Enterobacterales are a common cause of community-associated infections, including urinary tract infections and bacteremia as well as gastrointestinal infections [4]. Resistance in community-associated enterobacterales mediated by extended spectrum β-lactamases is now common in Asia, the Middle East, South America and some parts of Europe. A 2012 study in Birmingham (UK) indicated that the proportion of E. coli carrying CTX-M ESBL genotypes in a community population was 11.3% [17], while a 2006–2011 study [18]  reported a 10-fold increase (from 0.6% and 6% respectively) in ESBL-producing E. coli fecal carriage in healthy subjects in a Parisian community.

Overall, the evidence suggests that MDR strains of bacteria, like any other strains of bacteria, can enter the home or other settings via people who are infected or colonized or via contaminated food and can be spread to other members of the family via hands and contaminated surfaces.

Poor hygiene and vulnerable family members increase spread of infections

Poor hygiene is considered a major factor in the transmission of community-based infections, including gastrointestinal (GI) and respiratory tract (RT) infections such as colds and influenza, and skin infections caused by S. aureus [19].   For the elderly, communal living environments, combined with problems of fecal incontinence, create an environment in which enteric and foodborne pathogens are easily spread. As a result, the incidence of salmonellosis and campylobacteriosis appears to be higher among the elderly in these situations.

More vulnerable ‘at risk’ members of society are now being looked after outside hospital settings. For example, in Germany, it is estimated that approximately three-quarters of all people in need of care are currently being cared for at home. In the community the immunocompromised are also at risk from opportunistic pathogens such as E. coli, Klebsiella spp., and Pseudomonas aeruginosa, which are considered hospital related [20].

How hygiene interventions prevent infections and the spread of AMR

Good hygiene contributes to the fight against AMR by preventing infection, therefore reducing the need for antibiotic prescriptions and preventing person-to-person spread of antibiotic resistant bacterial pathogens. If implemented effectively, home and everyday life hygiene has the potential to reduce rates of infection and the need for antibiotic prescriptions, thereby reducing the selective pressure for the development and subsequent dissemination of resistance [20, 21]. As witnessed in the recent global efforts to contain the SARS-CoV-2 virus and delay the spread of COVID-19, hygiene practices including handwashing are the first line of defense to reduce the transmission of infection. Targeted hygiene also helps to reduce spread of bacterial species with a low degree of pathogenicity (opportunistic pathogens) such as, enterococci, that are known to contain MDR determinants. These can form reservoirs of resistance determinants, which can be disseminated by horizontal transfer to other pathogenic species [22].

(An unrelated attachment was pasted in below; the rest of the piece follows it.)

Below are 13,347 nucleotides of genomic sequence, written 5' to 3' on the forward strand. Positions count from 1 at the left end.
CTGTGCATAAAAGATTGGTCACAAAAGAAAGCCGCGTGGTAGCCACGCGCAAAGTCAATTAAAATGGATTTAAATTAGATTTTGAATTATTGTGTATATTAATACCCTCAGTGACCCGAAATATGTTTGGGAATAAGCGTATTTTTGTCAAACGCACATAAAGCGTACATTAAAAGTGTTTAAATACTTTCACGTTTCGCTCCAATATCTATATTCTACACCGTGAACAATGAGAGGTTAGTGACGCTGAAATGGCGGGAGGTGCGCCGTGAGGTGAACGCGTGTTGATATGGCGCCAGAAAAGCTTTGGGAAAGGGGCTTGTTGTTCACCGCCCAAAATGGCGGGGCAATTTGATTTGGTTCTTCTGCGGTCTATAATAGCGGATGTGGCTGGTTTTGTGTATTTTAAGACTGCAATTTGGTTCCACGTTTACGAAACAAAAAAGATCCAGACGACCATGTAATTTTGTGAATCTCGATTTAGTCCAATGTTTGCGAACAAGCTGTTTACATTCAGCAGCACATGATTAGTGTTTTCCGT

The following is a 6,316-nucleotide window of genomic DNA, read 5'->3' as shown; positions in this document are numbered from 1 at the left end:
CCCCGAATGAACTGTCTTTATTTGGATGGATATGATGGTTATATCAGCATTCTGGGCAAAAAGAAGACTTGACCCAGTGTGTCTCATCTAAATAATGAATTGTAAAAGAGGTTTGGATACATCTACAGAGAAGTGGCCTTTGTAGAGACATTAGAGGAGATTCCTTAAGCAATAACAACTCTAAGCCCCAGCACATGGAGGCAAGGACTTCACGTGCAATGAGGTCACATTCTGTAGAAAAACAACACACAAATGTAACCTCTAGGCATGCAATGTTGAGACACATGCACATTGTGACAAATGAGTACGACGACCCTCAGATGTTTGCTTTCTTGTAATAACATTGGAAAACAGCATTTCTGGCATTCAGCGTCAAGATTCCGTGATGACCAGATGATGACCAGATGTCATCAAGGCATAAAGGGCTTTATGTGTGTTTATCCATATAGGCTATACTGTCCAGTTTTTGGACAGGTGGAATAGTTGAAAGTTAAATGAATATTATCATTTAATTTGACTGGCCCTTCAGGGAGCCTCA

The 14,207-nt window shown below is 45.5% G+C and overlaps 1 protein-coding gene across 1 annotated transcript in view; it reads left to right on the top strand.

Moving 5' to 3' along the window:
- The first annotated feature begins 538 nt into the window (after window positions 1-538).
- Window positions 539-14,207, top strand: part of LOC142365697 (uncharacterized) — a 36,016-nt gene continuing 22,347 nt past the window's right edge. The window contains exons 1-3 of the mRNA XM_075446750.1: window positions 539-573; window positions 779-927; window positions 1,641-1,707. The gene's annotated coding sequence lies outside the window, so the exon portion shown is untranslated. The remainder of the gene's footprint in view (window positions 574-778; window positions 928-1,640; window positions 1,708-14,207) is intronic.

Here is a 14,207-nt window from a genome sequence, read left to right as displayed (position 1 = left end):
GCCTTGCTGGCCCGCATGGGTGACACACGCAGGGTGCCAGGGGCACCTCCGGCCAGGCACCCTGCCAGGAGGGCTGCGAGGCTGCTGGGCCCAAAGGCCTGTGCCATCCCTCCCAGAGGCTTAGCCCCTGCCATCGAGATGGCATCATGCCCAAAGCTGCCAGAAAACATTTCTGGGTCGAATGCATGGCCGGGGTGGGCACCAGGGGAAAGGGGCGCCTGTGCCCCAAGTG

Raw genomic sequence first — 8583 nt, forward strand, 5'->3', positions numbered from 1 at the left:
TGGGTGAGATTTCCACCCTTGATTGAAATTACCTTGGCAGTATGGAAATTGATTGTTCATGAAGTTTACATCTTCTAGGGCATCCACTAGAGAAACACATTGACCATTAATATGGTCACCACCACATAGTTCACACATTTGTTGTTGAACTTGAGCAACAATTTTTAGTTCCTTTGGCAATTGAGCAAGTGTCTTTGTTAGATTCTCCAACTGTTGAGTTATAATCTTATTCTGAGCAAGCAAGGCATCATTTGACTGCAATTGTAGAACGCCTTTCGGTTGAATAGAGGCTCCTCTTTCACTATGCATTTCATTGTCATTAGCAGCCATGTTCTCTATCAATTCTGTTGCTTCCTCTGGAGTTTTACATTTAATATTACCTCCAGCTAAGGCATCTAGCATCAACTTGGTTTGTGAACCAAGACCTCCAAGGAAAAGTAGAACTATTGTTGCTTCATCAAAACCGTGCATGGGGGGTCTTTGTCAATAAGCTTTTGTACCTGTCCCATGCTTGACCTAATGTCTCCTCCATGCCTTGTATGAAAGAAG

What is targeted hygiene?

Targeted hygiene means focusing hygiene practices in places and at times (referred to as “risk moments”) when harmful microbes are most likely to be spread, in order to break the chain of infection transmission.

Microbiological data [19,20] suggest that the surfaces that are most often responsible for spread of harmful microbes at key moments include the hands themselves, hand contact surfaces, food contact surfaces, cleaning cloths and other cleaning items. These surfaces are referred to as critical surfaces or critical control points. Clothing, household linen, toilets, sinks and bath surfaces may also contribute to establishing a chain of infection, however, the risks associated with these surfaces are typically lower as they rely on the hands and other “chain links” to disseminate infectious microbes to cause human exposure.

In the past, recommendations on selection of hygiene procedures for home and everyday life were based on the health status of family members, and it is still argued by some that disinfectants should only be used in situations where people are infected or at increased risk of infection. However, if home and everyday life hygiene is to be effective, it is important to take into account the established evidence from models simulating use conditions, showing that, in some risk situations, hygiene procedures that involve just wiping or detergent-based cleaning are insufficient [23].

These studies have been highlighted in a recent paper [23] developed by the Global Hygiene Council experts, published in the American Journal of Infection Control, which suggests that targeted hygiene in the home and other community settings can prevent infections, reduce rates of illness, and, importantly, reduce the use of antibiotics. Moreover, if combined with the provision of clean water and sanitation, targeted hygiene can reduce the circulation of resistant bacteria in homes and communities in all regions, helping to manage the escalating threat of AMR.